Tagged: film

Sunrise, sunset (P366 – April 28/29)

Jake Bouchard (@jbphto) from Old School Photo Lab issued a challenge recently. To paraphrase, “Everyone shoots sunsets. I want to see what the sun is setting ON.”

 

Here you go, Jake.

4/28 – Sunset in Deerfield, NH.

 

And the object. Nikon FM2, Kodak Ektachrome E100G cross processed.

And for good measure, here’s sunrise the next morning over Salem Harbor.

 

For those fond of Instagram, Photoshop, HDR and the like, I’d like to point out that none of these images have been post processed. This is the magic of modern film.

 

Expired film

This is a little film geek-y, but please bear with me. The $100 darkroom included a shopping bag full of expired film. Some people like expired film for its unpredictability, but I’d never tried shooting any. The Tri-X 400 shouldn’t be too hard to handle, the Portra 160 might have some interesting colors, but the 12-year expired Tmax 3200 could be trouble. Internet wisdom tells me that faster films are subject to more degradation and fogging.

There is no formula. It’s all dependent on how long ago the film expired, how it has been stored, how you shoot it, how you develop it, and a bit of luck. After much reading I decided to try overexposing my Tmax by two stops (800ASA). Beth grabbed the Holga 135BC, I loaded up the Olympus 35RC, and we headed out to Maudslay State Park.

Most of my shots were junk, but I was able to salvage a few in post-processing. The results are very grainy and very cool.

Swamp by Mack505 on Flickr

Swamp

Path by Mack505 on Flickr

Path

The Mighty Merrimac by Mack505 on Flickr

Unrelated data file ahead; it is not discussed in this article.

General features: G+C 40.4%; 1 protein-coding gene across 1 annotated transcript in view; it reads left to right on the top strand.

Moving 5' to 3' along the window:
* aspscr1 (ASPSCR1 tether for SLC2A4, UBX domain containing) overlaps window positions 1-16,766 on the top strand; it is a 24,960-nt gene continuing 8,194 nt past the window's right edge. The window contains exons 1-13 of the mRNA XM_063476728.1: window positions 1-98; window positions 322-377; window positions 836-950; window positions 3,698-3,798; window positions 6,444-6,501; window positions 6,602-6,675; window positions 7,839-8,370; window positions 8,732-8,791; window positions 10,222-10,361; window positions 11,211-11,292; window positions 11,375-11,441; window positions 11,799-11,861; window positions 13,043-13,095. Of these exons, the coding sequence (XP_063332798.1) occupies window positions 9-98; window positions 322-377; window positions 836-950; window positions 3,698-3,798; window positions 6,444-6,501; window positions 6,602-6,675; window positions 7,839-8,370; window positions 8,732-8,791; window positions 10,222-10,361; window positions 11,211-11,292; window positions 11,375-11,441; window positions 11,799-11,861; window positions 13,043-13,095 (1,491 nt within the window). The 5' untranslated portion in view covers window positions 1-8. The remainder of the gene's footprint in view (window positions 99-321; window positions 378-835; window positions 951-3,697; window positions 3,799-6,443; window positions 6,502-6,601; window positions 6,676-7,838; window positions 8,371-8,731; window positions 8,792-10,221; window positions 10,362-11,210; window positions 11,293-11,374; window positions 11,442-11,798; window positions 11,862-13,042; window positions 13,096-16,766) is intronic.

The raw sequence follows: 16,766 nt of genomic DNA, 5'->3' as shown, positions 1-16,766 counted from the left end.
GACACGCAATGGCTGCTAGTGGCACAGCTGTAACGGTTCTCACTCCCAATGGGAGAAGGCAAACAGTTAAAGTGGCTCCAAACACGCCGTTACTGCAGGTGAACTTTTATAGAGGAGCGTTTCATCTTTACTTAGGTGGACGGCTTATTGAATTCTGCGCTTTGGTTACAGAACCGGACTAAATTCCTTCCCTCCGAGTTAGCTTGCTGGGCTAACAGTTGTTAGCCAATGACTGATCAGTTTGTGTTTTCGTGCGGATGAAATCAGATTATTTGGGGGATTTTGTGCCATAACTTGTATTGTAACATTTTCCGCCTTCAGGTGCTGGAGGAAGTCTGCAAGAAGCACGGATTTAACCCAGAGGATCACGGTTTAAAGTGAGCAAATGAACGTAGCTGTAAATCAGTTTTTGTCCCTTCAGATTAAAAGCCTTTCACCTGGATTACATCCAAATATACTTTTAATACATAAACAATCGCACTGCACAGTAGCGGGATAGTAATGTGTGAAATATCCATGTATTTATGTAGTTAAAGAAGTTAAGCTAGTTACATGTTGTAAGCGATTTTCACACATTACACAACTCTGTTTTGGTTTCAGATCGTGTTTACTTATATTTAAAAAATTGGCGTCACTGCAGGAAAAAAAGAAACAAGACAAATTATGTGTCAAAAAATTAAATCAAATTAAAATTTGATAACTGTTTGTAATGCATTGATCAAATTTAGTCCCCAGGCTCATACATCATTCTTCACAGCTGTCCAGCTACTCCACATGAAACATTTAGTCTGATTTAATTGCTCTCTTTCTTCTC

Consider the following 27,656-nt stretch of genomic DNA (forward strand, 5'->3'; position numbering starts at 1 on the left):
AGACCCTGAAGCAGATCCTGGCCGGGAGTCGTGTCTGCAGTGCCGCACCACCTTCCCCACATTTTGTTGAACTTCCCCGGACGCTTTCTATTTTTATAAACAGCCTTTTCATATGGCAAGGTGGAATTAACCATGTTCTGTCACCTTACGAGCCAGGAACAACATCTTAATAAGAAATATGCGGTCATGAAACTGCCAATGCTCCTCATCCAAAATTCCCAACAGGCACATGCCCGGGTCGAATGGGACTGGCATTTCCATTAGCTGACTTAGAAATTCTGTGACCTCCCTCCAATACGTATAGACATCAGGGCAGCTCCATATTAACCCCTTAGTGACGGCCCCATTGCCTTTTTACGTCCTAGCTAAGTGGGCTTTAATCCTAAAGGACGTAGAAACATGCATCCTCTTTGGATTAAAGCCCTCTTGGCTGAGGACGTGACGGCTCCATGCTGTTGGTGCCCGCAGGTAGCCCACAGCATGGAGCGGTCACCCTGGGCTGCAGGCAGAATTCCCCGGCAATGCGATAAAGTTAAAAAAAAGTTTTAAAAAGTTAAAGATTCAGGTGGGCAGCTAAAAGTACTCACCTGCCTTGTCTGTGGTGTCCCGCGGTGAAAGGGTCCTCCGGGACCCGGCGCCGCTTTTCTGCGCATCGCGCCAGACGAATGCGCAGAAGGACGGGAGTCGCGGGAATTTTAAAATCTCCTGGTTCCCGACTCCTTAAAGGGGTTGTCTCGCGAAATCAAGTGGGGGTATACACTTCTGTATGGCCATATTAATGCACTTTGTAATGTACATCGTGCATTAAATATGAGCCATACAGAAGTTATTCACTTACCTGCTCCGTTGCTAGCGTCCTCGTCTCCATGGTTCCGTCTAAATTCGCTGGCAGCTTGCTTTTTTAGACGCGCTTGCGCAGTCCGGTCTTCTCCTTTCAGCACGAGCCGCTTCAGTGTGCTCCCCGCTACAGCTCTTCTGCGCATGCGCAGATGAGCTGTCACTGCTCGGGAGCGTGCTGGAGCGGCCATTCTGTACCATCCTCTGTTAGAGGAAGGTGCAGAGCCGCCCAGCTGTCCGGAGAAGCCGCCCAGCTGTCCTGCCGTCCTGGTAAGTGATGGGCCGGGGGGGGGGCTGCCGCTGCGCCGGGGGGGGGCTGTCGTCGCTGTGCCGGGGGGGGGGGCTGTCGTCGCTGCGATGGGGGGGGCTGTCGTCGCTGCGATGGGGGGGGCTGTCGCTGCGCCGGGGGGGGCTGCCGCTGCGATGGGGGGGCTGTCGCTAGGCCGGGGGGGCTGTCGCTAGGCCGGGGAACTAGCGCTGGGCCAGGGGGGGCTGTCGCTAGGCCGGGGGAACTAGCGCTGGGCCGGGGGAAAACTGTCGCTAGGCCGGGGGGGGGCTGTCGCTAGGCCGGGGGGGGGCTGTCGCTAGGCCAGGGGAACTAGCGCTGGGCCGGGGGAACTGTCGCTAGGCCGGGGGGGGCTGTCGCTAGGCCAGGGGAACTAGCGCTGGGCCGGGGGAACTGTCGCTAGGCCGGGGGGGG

The Mighty Merrimac

Field by Mack505 on Flickr

Field

Tower by Mack505 on Flickr

Tower

For those who care, development was in D76 for 13 1/2 minutes, per the standard instructions for Tmax 3200.

First impression: Olympus 35RC

It’s been an interesting month. I’ve been shooting a lot of film, and I indulged in a bit of Gear Acquisition Syndrome on eBay. One of my new toys is an Olympus 35RC.

The 35RC is a pocket 35mm rangefinder manufactured in the 1970s. There is a detailed review here.

First impressions are of a nicely sized, nicely weighted camera. The aperture control ring is a bit small and difficult to handle, but the automatic mode makes it unnecessary to adjust it often. I had my doubts about the accuracy of the meter because of a non-standard replacement battery. It seemed to be overexposing in the house.

After a quick dusting, I loaded a test roll of 200ASA and headed out.

The meter seemed to behave outdoors, shooting close to sunny 16. The wind is smooth and quiet. The lack of a mirror makes the shutter release with a gentle click and no vibration. As this is my first rangefinder, focusing took a bit of experimentation. Beth and I shot most of a roll along the Topsfield Linear Common.

If the shots come out well, this one should figure high on my regular carry list. I’ll post a few once they are developed.

UPDATE: Highlights of the first roll are here.